nobody including myself is suggesting that anyone who differs

:39:17.:39:21.

from Jeremy Corbyn on matters of policy should be regarded as... But

:39:22.:39:25.

that is what is said publicly, but privately when you speak to people

:39:26.:39:29.

these things have been set in meetings. Of course it isn't the

:39:30.:39:33.

public statement of Jeremy Corbyn or any of those around him, but you

:39:34.:39:38.

have to accept these things have been set in individual constituency

:39:39.:39:42.

meetings. There is an important difference between disagreeing with

:39:43.:39:46.

the leader of the party on policy, nobody is suggesting, as Luke

:39:47.:39:49.

Akehurst was saying, that people shouldn't be true to their

:39:50.:39:52.

consciences. Those disagreements have to be aired. Jeremy Helan did

:39:53.:39:56.

clear that he feels there is room for a wide spectrum. -- Jeremy has

:39:57.:40:04.

certainly made it clear. Where MPs have been consistently and publicly

:40:05.:40:09.

disloyal and hostile, briefing against him in the media and openly

:40:10.:40:13.

plotting against him, I think if I were a party member in those MPs'

:40:14.:40:19.

constituencies, I would be interested in alternative

:40:20.:40:25.

representation. The party membership at the moment is completely

:40:26.:40:28.

unrepresentative of Labour voters, let alone the voters we need to win

:40:29.:40:32.

over to win a general election, so we have people that demographically

:40:33.:40:36.

and politically are not a representative sample of the public,

:40:37.:40:40.

that have lumbered us with a leader who frankly is unelectable and it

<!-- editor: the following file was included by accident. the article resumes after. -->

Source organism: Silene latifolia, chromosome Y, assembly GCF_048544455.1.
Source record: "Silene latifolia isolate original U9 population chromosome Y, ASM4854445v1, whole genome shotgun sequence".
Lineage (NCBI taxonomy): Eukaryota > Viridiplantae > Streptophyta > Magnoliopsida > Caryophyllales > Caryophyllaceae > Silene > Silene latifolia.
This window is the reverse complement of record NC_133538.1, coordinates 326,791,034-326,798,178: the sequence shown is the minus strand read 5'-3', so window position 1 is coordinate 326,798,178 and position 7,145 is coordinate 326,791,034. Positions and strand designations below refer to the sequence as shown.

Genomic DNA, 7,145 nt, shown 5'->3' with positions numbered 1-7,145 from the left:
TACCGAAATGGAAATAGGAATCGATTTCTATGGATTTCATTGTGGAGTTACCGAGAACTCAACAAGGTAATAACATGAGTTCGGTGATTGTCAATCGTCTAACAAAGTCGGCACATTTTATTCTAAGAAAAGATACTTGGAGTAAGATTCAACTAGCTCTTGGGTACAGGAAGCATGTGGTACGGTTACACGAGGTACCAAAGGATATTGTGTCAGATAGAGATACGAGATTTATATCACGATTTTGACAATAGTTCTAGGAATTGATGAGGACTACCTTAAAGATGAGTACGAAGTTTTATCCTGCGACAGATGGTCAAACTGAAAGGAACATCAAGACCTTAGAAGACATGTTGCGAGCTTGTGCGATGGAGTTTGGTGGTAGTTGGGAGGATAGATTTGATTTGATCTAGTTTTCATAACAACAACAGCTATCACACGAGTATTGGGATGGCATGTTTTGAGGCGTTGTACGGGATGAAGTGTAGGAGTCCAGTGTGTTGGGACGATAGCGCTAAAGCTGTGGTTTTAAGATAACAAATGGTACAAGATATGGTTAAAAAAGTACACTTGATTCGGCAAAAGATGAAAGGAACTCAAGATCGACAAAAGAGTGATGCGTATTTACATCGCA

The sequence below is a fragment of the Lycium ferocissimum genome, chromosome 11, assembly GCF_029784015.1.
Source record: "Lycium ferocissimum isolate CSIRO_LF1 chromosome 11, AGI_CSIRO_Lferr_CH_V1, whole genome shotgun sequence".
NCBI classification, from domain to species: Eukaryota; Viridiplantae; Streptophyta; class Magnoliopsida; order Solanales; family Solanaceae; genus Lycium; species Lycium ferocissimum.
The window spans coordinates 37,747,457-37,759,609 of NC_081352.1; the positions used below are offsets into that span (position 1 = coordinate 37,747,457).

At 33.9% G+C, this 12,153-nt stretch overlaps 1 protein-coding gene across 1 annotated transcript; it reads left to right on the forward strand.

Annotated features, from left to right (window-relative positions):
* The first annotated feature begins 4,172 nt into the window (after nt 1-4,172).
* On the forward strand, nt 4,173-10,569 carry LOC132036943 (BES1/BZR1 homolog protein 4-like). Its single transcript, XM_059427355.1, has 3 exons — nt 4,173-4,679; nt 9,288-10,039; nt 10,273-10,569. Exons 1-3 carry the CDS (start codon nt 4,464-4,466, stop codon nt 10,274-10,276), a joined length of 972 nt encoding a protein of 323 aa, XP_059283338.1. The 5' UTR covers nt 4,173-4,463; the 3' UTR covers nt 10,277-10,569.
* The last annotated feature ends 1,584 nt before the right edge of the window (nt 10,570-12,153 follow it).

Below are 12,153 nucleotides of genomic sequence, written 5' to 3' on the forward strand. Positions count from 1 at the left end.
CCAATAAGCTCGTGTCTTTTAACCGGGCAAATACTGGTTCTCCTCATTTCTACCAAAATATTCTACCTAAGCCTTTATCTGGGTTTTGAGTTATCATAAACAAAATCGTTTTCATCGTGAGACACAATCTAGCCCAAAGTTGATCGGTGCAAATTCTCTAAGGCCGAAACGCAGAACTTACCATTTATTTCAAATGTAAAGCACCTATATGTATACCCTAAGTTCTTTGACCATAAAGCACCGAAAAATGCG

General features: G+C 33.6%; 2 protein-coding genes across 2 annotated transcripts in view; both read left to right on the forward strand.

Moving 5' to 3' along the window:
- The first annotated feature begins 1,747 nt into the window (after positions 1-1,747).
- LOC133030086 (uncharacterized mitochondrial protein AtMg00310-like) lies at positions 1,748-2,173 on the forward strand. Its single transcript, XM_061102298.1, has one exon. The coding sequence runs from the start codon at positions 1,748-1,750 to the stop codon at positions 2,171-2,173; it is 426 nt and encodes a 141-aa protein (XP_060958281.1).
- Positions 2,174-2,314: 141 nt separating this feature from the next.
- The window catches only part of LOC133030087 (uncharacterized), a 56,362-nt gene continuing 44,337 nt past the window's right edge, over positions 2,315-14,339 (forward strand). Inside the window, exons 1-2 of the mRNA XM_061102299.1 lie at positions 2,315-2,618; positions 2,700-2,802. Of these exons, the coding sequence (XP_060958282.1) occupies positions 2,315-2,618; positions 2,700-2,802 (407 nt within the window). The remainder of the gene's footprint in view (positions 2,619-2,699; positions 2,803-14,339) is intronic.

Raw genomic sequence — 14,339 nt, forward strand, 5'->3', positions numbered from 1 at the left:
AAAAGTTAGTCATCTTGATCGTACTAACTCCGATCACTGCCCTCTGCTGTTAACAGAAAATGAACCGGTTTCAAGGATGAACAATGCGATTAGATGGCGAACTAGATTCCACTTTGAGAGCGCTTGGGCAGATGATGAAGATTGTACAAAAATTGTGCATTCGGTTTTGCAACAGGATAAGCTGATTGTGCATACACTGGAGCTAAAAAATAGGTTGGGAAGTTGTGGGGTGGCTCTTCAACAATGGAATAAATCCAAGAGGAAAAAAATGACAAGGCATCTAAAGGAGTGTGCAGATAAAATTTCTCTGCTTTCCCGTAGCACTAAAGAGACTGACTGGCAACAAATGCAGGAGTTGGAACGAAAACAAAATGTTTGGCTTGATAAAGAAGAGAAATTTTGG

:40:41.:40:44.

looks like they want lumber us with unelectable MPs as well. Chris

:40:45.:40:50.

Mullin, we have just had a report which says that Owen Smith, the

:40:51.:40:54.

challenger to Jeremy Corbyn, as appeared to concede repeat. Asked in

:40:55.:40:59.

an interview whether he would serve in a Jeremy Corbyn Shadow Cabinet,

:41:00.:41:03.

Mr Smith at -- Mr Smith said he would not be serving but he would do

:41:04.:41:07.

what he had always done, he would vote Labour lawyerly and served from

:41:08.:41:13.

the backbenches. Should people like Owen Smith, if Jeremy Corbyn has won

:41:14.:41:19.

it, which we expect, go back and served in a Shadow Cabinet? Should

:41:20.:41:22.

those MPs who said they had no confidence serve him? That up to

:41:23.:41:27.

them but they shouldn't spend the next year or two trying to undermine

:41:28.:41:33.

him. -- backed up to them. I respect Jeremy but I am not a Corbyn

:41:34.:41:37.

supporter. I think it's unwise to elect a leader who has the support

:41:38.:41:40.

of perhaps only 10% of the party. But we have now had two elections.

:41:41.:41:47.

If he wins twice, that result has to be respected for the duration. Last

:41:48.:41:52.

time, when he won it by a considerable margin, the plotting

:41:53.:41:55.

and scheming against him started within 24 hours. I just despair if

:41:56.:42:00.

that is going to start all over again. We can't go on like this. The

:42:01.:42:04.

party needs to get its guns facing outwards. There are all sorts of

:42:05.:42:11.

open goal is to be kicked out -- at that require a functioning

:42:12.:42:17.

opposition. Do you believe these claims of entryism, that the people

:42:18.:42:22.

supporting Jeremy Corbyn are not true Labour Party supporters? There

:42:23.:42:26.

might be a bit of it but it doesn't account for the huge numbers that

:42:27.:42:29.

have joined. There has always been a bit of it but it is not a decisive

:42:30.:42:31.

factor. When it comes to internal strife

:42:32.:42:33.

in the Labour Party, Chris Mullin has been there,

:42:34.:42:35.

done that and probably got Ellie Price has been

:42:36.:42:37.

delving into the archives. 22-year-old Chris Mullin stood

:42:38.:42:42.

against the Liberal leader I wouldn't ever want to fight

:42:43.:42:47.

an amorphous slab like perhaps Hull where I lived before,

:42:48.:42:53.

and this strikes me as a very lovely way of beginning